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Laboratory experiments on the interaction of a buoyant coastal current with a canyon : application to the East Greenland Current

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dc.contributor.author Sutherland, David A.
dc.contributor.author Cenedese, Claudia
dc.date.accessioned 2010-10-26T18:25:22Z
dc.date.available 2010-10-26T18:25:22Z
dc.date.issued 2009-05
dc.identifier.citation Journal of Physical Oceanography 39 (2009): 1258-1271 en_US
dc.identifier.uri http://hdl.handle.net/1912/4005
dc.description Author Posting. © American Meteorological Society, 2009. This article is posted here by permission of American Meteorological Society for personal use, not for redistribution. The definitive version was published in Journal of Physical Oceanography 39 (2009): 1258-1271, doi:10.1175/2008JPO4028.1. en_US
dc.description.abstract This paper presents a set of laboratory experiments focused on how a buoyant coastal current flowing over a sloping bottom interacts with a canyon and what controls the separation, if any, of the current from the upstream canyon bend. The results show that the separation of a buoyant coastal current depends on the current width W relative to the radius of curvature of the bathymetry ρc. The flow moved across the mouth of the canyon (i.e., separated) for W/ρc > 1, in agreement with previous results. The present study extends previous work by examining both slope-controlled and surface-trapped currents, and using a geometry specific to investigating buoyant current–canyon interaction. The authors find that, although bottom friction is important in setting the position of the buoyant front, the separation process driven by the inertia of the flow could overcome even the strongest bathymetric influence. Application of the laboratory results to the East Greenland Current (EGC), an Arctic-origin buoyant current that is observed to flow in two branches south of Denmark Strait, suggests that the path of the EGC is influenced by the large canyons cutting across the shelf, as the range of W/ρc in the ocean spans those observed in the laboratory. What causes the formation of a two-branched EGC structure downstream of the Kangerdlugssuaq Canyon (68°N, 32°W) is still unclear, but potential mechanisms are discussed. en_US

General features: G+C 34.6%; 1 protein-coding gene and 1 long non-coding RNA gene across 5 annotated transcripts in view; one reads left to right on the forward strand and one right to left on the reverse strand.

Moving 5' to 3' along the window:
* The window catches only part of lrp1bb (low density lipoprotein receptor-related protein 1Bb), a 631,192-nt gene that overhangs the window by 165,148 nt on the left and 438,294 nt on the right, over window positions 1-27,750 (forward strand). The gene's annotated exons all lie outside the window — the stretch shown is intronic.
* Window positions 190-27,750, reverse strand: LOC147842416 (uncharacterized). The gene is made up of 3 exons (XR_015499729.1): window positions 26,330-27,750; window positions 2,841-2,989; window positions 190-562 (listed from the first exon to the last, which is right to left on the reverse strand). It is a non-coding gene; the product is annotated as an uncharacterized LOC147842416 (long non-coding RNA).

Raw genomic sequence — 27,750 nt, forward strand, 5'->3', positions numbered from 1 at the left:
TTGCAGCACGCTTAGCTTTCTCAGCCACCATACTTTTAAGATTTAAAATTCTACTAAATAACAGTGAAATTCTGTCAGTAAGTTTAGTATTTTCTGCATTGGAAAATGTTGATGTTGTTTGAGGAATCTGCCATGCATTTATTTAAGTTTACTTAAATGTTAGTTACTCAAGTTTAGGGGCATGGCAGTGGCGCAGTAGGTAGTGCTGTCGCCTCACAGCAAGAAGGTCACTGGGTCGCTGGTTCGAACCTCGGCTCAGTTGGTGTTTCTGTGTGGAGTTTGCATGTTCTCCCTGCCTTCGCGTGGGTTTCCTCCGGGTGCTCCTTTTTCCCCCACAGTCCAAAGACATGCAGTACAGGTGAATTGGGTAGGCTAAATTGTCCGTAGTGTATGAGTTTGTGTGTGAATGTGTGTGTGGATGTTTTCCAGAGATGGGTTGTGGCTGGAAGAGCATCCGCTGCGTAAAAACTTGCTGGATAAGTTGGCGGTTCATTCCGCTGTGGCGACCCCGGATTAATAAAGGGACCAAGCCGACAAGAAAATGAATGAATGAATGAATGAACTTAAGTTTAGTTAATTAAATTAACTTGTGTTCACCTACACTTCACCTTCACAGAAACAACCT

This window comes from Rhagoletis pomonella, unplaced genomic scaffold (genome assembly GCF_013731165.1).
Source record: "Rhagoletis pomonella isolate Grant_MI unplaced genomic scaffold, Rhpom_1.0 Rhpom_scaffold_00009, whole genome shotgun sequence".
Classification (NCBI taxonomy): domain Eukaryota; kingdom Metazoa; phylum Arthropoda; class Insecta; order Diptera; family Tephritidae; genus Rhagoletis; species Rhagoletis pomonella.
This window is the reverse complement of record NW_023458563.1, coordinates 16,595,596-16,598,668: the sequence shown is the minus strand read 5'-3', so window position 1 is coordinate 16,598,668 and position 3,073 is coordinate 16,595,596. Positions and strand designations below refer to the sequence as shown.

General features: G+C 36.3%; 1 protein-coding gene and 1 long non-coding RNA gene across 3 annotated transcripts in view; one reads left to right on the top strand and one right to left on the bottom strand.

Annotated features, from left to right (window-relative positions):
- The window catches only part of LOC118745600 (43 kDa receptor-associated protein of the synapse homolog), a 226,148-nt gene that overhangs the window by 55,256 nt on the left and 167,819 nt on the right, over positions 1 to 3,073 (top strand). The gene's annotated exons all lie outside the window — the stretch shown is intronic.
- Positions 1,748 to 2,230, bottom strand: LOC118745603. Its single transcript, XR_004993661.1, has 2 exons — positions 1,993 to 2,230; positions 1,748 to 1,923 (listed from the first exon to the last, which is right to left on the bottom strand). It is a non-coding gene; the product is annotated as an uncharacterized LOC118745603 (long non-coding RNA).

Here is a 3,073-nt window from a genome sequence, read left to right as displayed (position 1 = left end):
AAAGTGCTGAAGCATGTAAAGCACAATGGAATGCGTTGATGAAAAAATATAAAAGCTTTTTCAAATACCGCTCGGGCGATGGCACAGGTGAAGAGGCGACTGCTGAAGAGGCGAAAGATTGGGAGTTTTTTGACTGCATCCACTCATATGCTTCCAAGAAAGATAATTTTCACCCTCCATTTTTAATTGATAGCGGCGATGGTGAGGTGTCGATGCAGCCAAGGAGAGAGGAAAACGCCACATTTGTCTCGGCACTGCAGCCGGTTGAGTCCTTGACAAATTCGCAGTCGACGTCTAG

dc.description.sponsorship This work was partially funded by NSF Grant OCE-0450658. DS also received support from the Academic Programs Office of the Woods Hole Oceanographic Institution, while CC had partial support from NSF OCE-0350891. en_US
dc.format.mimetype application/pdf
dc.language.iso en_US en_US
dc.publisher American Meteorological Society en_US
dc.relation.uri http://dx.doi.org/10.1175/2008JPO4028.1
dc.subject Coastal flows en_US
dc.subject Buoyancy en_US
dc.subject Currents en_US
dc.subject Experimental design en_US
dc.subject Topographic effects en_US
dc.title Laboratory experiments on the interaction of a buoyant coastal current with a canyon : application to the East Greenland Current en_US
dc.type Article en_US
dc.identifier.doi 10.1175/2008JPO4028.1


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